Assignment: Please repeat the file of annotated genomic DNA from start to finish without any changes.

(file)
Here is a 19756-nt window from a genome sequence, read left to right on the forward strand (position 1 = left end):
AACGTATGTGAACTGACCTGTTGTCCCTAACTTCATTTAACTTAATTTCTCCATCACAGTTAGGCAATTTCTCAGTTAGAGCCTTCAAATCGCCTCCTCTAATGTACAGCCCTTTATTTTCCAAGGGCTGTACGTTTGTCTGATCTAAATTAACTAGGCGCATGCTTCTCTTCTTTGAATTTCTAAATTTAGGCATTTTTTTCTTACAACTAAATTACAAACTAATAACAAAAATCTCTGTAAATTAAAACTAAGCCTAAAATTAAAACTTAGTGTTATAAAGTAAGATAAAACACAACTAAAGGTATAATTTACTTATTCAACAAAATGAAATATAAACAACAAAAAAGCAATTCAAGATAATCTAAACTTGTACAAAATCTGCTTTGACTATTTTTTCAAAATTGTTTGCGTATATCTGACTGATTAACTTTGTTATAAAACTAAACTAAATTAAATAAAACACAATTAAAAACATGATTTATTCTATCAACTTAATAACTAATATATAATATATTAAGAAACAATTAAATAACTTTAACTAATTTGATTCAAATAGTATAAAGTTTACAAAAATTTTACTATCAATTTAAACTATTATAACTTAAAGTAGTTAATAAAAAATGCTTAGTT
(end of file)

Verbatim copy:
Here is a 19756-nt window from a genome sequence, read left to right on the forward strand (position 1 = left end):
AACGTATGTGAACTGACCTGTTGTCCCTAACTTCATTTAACTTAATTTCTCCATCACAGTTAGGCAATTTCTCAGTTAGAGCCTTCAAATCGCCTCCTCTAATGTACAGCCCTTTATTTTCCAAGGGCTGTACGTTTGTCTGATCTAAATTAACTAGGCGCATGCTTCTCTTCTTTGAATTTCTAAATTTAGGCATTTTTTTCTTACAACTAAATTACAAACTAATAACAAAAATCTCTGTAAATTAAAACTAAGCCTAAAATTAAAACTTAGTGTTATAAAGTAAGATAAAACACAACTAAAGGTATAATTTACTTATTCAACAAAATGAAATATAAACAACAAAAAAGCAATTCAAGATAATCTAAACTTGTACAAAATCTGCTTTGACTATTTTTTCAAAATTGTTTGCGTATATCTGACTGATTAACTTTGTTATAAAACTAAACTAAATTAAATAAAACACAATTAAAAACATGATTTATTCTATCAACTTAATAACTAATATATAATATATTAAGAAACAATTAAATAACTTTAACTAATTTGATTCAAATAGTATAAAGTTTACAAAAATTTTACTATCAATTTAAACTATTATAACTTAAAGTAGTTAATAAAAAATGCTTAGTT